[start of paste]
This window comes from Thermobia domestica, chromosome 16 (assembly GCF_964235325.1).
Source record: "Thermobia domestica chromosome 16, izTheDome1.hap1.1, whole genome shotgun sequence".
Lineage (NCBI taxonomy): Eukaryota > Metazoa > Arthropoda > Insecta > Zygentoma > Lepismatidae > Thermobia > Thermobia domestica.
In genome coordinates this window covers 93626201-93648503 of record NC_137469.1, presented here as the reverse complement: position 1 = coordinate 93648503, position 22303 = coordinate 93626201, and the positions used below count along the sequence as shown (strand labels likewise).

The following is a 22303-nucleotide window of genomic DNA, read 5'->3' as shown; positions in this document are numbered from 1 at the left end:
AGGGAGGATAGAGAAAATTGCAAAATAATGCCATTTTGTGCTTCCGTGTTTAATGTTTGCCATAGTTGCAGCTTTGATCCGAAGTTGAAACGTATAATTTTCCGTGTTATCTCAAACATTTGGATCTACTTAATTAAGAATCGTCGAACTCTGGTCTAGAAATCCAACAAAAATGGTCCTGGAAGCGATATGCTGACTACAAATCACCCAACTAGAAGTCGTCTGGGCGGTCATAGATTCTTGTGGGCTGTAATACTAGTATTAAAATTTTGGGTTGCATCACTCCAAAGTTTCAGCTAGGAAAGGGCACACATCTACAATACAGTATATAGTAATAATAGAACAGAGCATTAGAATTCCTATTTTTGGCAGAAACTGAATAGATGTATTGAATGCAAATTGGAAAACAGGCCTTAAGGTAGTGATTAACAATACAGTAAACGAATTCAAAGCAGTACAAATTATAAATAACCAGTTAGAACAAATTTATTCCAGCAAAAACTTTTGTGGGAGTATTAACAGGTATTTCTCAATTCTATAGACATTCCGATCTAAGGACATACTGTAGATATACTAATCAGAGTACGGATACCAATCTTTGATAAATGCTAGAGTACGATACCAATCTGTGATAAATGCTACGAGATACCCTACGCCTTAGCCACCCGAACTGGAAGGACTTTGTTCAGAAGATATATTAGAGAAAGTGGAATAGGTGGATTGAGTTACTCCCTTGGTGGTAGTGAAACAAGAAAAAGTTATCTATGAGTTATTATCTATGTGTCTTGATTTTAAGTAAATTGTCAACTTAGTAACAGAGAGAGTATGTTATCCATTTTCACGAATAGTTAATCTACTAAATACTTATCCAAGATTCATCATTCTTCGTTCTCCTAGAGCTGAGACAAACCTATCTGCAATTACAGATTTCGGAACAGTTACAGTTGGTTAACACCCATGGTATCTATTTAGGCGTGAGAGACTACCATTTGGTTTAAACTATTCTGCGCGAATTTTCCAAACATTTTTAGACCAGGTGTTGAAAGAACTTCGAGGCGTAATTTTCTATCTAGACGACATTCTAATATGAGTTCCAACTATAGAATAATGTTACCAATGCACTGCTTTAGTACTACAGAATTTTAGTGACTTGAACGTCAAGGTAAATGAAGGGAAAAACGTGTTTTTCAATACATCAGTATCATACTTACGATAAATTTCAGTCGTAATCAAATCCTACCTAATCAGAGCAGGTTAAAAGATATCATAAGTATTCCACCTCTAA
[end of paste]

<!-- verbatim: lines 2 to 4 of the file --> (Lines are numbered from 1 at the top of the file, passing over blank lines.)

Source record: "Thermobia domestica chromosome 16, izTheDome1.hap1.1, whole genome shotgun sequence".
Lineage (NCBI taxonomy): Eukaryota > Metazoa > Arthropoda > Insecta > Zygentoma > Lepismatidae > Thermobia > Thermobia domestica.
In genome coordinates this window covers 93626201-93648503 of record NC_137469.1, presented here as the reverse complement: position 1 = coordinate 93648503, position 22303 = coordinate 93626201, and the positions used below count along the sequence as shown (strand labels likewise).